JEFF BURTON: The thing that I enjoy a great deal about our sport is that on a lot of issues, we're in front of them in comparison to other sport competitors. We don't have a players' union that stands in the way of our sanctioning body doing the right thing. It's one of the things that I enjoy about our sport. Having said that, I wish we would get further ahead of this than we are. I'd rather look back five years from now and say we were trying maybe a little too hard rather than saying we weren't trying hard enough. I think it's our duty and our responsibility to show the youth that's watching this sport and the adults that are watching this sport that this is a drug-free environment because what we do -- we're operating vehicles at a high rate of speed. We're operating them around pit crew members. We are the perfect environment to have major problems, from whether it be drinking and driving or using drugs and driving. We have that opportunity to take full advantage of the responsibility that we have, the same way that when Jack Daniels came in, I said that's a great thing because they're going to promote a responsible drinking message. I think we can as a sport do a better job of having a drug-free environment. I'm not aware of anybody using drugs in the sport, but I wish we were more proactive in testing. I wish we would do more testing without a doubt. Without a reason of suspicion, I wish we would do random drug testing. When you subject yourself to this sport, whether you're a pit crew member or a driver, you owe it to the people that are doing it with you to be sober, straight and clean, and that's a minimum commitment that you make when you do this. So I'd like to see us get further ahead of it. I know it's easier said than done because there's a lot of legal things that go into all of it, but I want us to have the best drug policy in all sports, the same way we do a lot of things better than all the other sports, so I wish we were a little more proactive in it.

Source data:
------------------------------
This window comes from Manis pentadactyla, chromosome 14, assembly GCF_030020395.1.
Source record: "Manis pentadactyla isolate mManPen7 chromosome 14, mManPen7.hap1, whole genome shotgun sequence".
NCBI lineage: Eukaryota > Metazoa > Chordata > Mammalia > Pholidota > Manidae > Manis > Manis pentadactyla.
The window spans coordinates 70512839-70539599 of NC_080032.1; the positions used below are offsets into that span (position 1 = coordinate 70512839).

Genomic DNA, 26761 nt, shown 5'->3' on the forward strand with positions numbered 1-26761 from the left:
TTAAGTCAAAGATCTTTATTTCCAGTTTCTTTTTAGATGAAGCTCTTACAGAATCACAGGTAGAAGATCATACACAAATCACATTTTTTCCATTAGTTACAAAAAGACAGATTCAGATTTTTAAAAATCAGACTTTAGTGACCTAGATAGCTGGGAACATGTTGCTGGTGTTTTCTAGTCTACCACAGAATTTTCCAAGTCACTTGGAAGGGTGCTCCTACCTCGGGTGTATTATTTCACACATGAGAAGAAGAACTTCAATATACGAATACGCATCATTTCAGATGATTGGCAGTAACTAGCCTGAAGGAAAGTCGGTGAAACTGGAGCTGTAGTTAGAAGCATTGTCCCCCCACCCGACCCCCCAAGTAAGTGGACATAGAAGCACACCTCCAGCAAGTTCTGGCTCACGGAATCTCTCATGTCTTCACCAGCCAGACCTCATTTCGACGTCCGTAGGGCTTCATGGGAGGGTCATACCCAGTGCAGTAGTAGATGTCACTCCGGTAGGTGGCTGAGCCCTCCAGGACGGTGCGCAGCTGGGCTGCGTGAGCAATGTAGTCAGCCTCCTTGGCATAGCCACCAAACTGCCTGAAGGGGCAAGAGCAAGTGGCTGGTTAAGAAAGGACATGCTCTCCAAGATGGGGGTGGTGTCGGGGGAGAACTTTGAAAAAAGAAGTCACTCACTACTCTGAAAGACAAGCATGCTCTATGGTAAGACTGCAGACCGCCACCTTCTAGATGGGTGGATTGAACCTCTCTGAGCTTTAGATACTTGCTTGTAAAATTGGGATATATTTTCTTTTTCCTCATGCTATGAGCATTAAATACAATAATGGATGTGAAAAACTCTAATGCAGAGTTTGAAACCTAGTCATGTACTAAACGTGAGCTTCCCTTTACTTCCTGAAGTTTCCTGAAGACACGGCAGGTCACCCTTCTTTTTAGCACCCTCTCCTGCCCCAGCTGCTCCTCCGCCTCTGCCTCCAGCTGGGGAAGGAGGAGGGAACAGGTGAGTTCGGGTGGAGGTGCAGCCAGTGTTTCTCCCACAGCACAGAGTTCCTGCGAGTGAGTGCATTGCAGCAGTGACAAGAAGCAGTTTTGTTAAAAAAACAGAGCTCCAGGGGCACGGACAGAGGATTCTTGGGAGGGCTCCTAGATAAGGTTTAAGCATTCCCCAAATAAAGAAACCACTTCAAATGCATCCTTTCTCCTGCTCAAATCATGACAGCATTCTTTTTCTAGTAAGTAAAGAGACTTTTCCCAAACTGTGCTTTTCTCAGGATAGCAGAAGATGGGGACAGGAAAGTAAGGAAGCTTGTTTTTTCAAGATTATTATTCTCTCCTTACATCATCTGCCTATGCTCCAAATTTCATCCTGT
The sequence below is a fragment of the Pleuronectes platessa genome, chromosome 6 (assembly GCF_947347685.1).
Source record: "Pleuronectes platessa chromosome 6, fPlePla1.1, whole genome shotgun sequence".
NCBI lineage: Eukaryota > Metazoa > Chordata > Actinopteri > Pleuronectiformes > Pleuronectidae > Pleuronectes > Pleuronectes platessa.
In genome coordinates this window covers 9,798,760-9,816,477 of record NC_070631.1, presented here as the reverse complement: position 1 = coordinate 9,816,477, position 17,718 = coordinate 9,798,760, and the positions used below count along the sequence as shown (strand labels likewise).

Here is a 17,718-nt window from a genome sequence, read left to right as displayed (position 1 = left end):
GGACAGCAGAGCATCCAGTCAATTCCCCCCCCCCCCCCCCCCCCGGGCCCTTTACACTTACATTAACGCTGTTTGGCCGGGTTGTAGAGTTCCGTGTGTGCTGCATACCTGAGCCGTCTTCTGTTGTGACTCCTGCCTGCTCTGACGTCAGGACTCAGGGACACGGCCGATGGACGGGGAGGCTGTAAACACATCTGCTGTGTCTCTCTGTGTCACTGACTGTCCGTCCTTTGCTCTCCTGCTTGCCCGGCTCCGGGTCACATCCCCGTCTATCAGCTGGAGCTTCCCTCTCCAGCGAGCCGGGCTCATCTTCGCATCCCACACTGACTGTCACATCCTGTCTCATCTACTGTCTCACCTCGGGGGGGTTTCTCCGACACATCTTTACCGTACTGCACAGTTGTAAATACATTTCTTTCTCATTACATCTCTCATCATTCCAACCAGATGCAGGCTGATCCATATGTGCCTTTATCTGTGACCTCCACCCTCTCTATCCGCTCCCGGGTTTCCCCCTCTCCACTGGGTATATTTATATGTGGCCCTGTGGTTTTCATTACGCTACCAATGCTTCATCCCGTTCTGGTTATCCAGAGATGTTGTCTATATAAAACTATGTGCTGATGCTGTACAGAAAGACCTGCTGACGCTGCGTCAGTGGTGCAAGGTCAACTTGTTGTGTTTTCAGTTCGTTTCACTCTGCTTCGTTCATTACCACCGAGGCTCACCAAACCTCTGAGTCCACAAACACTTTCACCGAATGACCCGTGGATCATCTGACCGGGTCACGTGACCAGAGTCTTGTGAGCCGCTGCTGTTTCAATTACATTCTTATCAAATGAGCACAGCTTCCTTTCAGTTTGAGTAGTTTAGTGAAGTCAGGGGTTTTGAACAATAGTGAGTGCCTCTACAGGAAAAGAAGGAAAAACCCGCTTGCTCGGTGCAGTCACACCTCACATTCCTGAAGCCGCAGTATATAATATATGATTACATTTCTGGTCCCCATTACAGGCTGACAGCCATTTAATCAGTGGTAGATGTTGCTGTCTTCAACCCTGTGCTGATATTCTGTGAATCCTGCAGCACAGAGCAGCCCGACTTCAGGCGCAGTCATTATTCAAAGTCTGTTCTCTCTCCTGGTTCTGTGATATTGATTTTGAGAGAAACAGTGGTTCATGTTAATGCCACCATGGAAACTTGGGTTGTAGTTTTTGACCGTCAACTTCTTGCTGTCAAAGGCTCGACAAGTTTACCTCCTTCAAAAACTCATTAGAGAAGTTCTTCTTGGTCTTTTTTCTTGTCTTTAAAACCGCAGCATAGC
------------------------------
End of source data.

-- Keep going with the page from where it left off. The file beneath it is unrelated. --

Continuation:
Q. I had a question for you, again, kind of off the subject of NASCAR right now. You having grown up in South Boston and South Boston Speedway being your hometown track, can you remember what it was about South Boston that made you and your brother enjoy racing there?